In Tolkien’s Lord of the Rings saga the old hobbit, Bilbo, writes some fantastic poetry that helps us here:
All that is gold does not glitter … Not all who wander are lost … The old that is strong does not wither … Deep roots are not reached by the frost … From the ashes a fire shall be woken … A light from the shadows shall spring Renewed shall be blade that was broken … The crownless again shall be king.
Tolkien crafts his imaginative world in a worldview that recognizes decline and fallenness. Not all is as it should be. Yet, Tolkien’s character have a glorious theology of the end.
In the same way, to say that God is praised to the ends of the earth is to have a view of the end that we recognize will be fulfilled by Christ at His Second Coming. In the meantime, we give thanks. And, as the changed by God recognize God’s work in Creation, we move from thunderstorms to raindrops.
Those who have been with God see God’s work in earthly goodness (:9-13). This includes the gentleness of Creation:
You visit the earth and water it; You greatly enrich it. The river of God is full of water; you provide their grain, for so you have prepared it …
Likewise, it includes the overflow of the harvest:
You water its furrows abundantly, settling its ridges, softening its with showers, and blessing its growth. You crown the year with your bounty; your wagon tracks overflow with abundance.
Note the theme of overflowing. Remind you of Thanksgiving? Note how the psalmist personifies nature itself: the stuff of God’s world must sing for joy! And, those who have been with God, who have been changed by God, they see God’s Creation differently!
This year as we sit down to our turkeys, let’s bear in mind a couple of things:
First, let’s recognize the difference between the imaginary and the imagination. The imaginary is the escapist world we make up to help ourselves feel good. Comic books, action-packed movies, gadgets, advertising—these belong to the imaginary.
By contrast, the imagination is the actual world of possibility we can’t see, except by faith. I think Paul had this in mind in Romans 12.2:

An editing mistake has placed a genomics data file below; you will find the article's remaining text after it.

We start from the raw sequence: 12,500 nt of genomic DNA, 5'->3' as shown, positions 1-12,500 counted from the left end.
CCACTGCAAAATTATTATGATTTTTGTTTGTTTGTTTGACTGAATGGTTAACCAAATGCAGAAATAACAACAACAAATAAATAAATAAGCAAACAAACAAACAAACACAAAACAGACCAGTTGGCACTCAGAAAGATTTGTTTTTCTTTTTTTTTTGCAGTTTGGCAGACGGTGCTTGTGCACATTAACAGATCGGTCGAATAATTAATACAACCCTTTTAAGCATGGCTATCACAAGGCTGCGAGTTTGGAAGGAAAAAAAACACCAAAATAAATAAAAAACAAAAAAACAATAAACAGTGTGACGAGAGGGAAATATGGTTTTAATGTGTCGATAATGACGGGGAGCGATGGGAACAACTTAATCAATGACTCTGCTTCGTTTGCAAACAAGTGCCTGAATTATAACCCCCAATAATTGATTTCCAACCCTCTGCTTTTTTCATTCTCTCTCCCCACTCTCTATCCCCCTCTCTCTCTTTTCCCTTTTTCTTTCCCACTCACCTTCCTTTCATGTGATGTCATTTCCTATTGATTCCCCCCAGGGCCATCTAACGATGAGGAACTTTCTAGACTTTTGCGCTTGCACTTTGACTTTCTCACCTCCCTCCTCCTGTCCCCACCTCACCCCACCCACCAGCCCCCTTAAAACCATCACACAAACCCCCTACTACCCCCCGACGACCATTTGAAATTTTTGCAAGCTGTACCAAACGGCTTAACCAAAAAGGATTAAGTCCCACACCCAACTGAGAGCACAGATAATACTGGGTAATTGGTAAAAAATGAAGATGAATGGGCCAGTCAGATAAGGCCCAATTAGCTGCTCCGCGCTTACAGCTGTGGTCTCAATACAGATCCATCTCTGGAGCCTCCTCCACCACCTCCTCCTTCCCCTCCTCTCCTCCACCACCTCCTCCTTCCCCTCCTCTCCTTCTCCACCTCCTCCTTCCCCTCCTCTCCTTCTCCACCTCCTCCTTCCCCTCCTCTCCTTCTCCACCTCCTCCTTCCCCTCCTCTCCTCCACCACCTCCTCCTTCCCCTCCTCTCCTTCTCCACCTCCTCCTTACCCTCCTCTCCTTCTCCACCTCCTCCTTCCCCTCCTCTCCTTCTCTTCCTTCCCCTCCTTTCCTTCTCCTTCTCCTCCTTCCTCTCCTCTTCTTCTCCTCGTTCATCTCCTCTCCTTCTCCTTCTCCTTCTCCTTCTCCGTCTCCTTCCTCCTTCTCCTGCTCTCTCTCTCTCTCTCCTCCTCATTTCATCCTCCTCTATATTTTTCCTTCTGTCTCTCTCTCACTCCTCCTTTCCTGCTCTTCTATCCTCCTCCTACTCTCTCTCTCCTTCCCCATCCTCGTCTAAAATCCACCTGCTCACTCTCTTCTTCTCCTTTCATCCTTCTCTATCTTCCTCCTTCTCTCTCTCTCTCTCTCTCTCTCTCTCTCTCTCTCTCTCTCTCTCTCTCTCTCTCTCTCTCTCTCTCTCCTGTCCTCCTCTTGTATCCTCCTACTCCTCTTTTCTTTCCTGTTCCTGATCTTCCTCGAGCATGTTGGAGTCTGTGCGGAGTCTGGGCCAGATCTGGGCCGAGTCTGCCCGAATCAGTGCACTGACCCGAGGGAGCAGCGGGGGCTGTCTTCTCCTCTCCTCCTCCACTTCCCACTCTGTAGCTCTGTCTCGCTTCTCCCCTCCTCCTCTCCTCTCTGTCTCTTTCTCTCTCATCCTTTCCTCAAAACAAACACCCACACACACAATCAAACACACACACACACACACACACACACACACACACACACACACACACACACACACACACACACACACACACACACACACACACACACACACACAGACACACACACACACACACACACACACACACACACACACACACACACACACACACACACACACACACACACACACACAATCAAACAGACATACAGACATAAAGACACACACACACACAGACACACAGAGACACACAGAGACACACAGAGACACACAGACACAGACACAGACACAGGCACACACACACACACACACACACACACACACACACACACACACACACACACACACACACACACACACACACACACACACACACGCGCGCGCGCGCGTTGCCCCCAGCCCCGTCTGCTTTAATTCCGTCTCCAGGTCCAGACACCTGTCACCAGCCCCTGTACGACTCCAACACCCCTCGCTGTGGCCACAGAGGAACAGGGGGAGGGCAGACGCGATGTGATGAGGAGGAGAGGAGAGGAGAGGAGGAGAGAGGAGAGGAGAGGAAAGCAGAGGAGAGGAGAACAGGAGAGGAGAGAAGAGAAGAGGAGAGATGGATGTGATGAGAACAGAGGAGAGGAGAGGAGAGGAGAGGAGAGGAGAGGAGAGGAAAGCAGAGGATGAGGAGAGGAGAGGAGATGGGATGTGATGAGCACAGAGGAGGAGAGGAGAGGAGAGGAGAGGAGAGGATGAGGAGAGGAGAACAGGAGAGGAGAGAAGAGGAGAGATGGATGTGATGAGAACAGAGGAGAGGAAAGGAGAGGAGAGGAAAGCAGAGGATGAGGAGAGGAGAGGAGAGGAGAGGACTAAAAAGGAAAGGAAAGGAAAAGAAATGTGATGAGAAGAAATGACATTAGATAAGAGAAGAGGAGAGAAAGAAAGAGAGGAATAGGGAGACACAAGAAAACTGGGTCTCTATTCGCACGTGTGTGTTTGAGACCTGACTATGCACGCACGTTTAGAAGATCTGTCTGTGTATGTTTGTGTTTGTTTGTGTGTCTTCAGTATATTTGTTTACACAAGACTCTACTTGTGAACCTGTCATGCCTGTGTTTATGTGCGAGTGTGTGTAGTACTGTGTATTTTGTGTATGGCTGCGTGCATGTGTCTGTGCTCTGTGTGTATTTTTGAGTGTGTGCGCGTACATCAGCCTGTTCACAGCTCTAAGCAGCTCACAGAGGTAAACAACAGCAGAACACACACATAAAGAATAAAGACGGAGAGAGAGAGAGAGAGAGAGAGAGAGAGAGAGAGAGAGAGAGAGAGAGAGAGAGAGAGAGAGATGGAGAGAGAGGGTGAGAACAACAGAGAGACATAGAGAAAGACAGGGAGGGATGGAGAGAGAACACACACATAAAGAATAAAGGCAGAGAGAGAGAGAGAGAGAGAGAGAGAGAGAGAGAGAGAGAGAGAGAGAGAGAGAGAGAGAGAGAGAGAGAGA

Do not be conformed to this world, but be transformed by the renewal of your mind …
Beings transformed to see everything in Creation as evidence of God’s goodness is a work of God through the redeemed imagination.
Second, let’s recognize that Thanksgiving looks back to a fruitful harvest and forward to a time of abundance at Christ’s return. There’s coming a day when every meal will be as our Thanksgiving table. Those who have been with God by faith can see this!
So, if you’ve trusted in Christ, and so have been with God—be changed this Thanksgiving. See God in His works, and give thanks!
Here’s a few questions to keep you talking about Psalm 65 this Thanksgiving:
The Psalmist takes us from God’s spiritual work (verses 1-4) to God’s work in His material world (verses 5-13). Those who have been with God recognize God’s work in both. Why is this thought so important for us as modern people?
Have you ever thought about your Thanksgiving turkey being a picture of the abundance God’s people will know at the return of Christ? How does this connection put a different spin on your Thanksgiving celebration?
What are you thankful for in this past year? What are you thankful for that you will experience at Christ’s return?
Have a blessed Thanksgiving!